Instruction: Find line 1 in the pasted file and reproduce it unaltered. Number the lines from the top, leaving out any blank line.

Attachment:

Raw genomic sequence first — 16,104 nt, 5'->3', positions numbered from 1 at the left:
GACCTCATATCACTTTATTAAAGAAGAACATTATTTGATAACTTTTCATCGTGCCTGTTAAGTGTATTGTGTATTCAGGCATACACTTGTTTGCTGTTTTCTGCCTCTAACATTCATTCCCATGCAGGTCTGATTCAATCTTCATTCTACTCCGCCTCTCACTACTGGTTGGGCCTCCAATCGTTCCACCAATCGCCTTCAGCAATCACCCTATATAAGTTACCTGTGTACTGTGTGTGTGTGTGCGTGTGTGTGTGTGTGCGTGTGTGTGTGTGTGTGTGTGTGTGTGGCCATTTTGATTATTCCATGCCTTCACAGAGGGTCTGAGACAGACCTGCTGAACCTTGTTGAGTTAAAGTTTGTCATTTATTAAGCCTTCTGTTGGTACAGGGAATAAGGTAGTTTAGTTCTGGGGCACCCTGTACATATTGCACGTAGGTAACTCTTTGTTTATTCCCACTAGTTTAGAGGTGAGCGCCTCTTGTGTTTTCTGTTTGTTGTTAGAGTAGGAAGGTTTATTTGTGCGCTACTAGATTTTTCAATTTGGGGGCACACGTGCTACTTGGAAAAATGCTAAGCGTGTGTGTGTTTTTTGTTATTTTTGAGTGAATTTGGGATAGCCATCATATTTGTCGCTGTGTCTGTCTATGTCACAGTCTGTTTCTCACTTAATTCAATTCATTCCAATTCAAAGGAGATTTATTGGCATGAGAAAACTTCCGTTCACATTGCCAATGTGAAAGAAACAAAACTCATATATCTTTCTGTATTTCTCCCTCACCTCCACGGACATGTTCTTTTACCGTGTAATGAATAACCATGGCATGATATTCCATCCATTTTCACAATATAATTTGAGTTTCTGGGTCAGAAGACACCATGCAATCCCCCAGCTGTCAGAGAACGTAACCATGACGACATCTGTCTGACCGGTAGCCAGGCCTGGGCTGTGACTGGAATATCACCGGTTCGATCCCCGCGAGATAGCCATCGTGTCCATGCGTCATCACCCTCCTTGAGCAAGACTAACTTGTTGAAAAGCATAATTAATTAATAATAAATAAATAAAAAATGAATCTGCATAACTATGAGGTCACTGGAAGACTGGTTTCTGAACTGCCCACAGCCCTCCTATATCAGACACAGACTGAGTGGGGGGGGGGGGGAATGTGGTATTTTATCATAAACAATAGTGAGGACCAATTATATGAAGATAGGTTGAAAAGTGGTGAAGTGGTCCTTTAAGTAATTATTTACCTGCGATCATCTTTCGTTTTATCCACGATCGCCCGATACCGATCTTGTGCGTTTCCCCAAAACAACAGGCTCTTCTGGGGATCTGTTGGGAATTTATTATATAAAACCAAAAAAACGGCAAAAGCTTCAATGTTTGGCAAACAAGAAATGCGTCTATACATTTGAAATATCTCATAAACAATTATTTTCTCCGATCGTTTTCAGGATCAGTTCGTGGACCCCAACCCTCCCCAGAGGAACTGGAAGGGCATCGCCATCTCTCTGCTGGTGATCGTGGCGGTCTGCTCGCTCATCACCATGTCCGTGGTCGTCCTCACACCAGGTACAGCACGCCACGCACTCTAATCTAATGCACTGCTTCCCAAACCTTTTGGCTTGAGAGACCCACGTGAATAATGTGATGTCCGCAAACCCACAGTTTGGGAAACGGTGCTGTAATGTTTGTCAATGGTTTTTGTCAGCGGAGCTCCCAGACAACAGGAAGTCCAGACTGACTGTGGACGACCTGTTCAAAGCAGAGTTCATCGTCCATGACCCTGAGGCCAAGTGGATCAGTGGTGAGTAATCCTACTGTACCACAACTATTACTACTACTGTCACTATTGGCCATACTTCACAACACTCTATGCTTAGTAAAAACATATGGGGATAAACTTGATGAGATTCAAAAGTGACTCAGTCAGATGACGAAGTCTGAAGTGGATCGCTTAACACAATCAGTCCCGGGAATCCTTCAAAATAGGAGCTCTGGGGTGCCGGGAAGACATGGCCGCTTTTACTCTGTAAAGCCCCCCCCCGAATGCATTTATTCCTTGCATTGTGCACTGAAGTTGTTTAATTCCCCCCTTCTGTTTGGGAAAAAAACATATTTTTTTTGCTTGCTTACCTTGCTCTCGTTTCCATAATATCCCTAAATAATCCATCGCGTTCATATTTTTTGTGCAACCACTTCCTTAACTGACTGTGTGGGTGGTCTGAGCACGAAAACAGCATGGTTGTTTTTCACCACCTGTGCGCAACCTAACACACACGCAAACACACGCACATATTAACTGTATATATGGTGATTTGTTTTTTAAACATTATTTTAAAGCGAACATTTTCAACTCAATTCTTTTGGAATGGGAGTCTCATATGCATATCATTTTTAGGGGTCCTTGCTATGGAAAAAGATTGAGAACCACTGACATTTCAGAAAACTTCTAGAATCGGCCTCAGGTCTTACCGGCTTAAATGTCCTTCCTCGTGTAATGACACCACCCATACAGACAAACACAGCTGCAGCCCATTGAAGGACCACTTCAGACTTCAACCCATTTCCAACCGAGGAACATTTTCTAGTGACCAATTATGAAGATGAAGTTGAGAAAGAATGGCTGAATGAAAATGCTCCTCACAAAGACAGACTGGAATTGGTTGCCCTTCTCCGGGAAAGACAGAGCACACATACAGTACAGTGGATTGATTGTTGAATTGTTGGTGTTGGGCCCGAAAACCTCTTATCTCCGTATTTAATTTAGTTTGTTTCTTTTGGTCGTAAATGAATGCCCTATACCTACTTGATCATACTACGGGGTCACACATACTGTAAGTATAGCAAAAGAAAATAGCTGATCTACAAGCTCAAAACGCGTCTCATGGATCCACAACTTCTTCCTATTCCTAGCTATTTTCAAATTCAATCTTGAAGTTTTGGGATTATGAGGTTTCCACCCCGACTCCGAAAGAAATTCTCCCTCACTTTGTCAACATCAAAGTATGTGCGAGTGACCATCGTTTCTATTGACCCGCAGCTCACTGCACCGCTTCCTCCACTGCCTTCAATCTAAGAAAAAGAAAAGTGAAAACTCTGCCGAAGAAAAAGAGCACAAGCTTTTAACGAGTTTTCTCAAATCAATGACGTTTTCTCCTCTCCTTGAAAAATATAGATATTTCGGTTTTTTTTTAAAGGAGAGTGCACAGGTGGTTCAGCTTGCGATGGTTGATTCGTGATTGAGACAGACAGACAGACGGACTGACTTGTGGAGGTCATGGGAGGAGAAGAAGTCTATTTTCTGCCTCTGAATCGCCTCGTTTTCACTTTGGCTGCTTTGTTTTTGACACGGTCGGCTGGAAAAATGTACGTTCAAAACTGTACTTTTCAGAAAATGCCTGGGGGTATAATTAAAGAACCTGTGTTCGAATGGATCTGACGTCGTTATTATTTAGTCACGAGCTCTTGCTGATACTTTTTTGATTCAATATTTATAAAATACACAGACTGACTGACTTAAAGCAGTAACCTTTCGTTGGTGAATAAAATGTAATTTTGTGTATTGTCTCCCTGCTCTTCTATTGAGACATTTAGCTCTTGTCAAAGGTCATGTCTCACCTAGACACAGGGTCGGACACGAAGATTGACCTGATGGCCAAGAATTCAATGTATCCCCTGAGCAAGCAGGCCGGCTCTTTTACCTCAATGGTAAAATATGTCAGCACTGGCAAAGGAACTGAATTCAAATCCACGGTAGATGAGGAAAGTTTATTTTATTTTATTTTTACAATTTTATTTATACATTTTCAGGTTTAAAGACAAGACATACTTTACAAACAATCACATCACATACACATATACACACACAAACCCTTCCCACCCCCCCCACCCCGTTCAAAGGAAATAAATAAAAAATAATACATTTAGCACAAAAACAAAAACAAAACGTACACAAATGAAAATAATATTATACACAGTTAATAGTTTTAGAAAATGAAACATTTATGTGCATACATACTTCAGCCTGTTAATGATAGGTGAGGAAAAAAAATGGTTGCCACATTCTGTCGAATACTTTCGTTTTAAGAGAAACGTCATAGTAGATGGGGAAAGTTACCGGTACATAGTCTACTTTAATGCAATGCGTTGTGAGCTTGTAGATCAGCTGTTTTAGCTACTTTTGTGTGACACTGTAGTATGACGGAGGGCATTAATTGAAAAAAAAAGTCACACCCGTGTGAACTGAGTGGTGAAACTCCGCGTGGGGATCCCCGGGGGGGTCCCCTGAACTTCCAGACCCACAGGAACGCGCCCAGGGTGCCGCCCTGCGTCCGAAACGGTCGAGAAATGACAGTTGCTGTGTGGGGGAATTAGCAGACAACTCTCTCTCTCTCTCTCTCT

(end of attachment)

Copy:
Raw genomic sequence first — 16,104 nt, 5'->3', positions numbered from 1 at the left: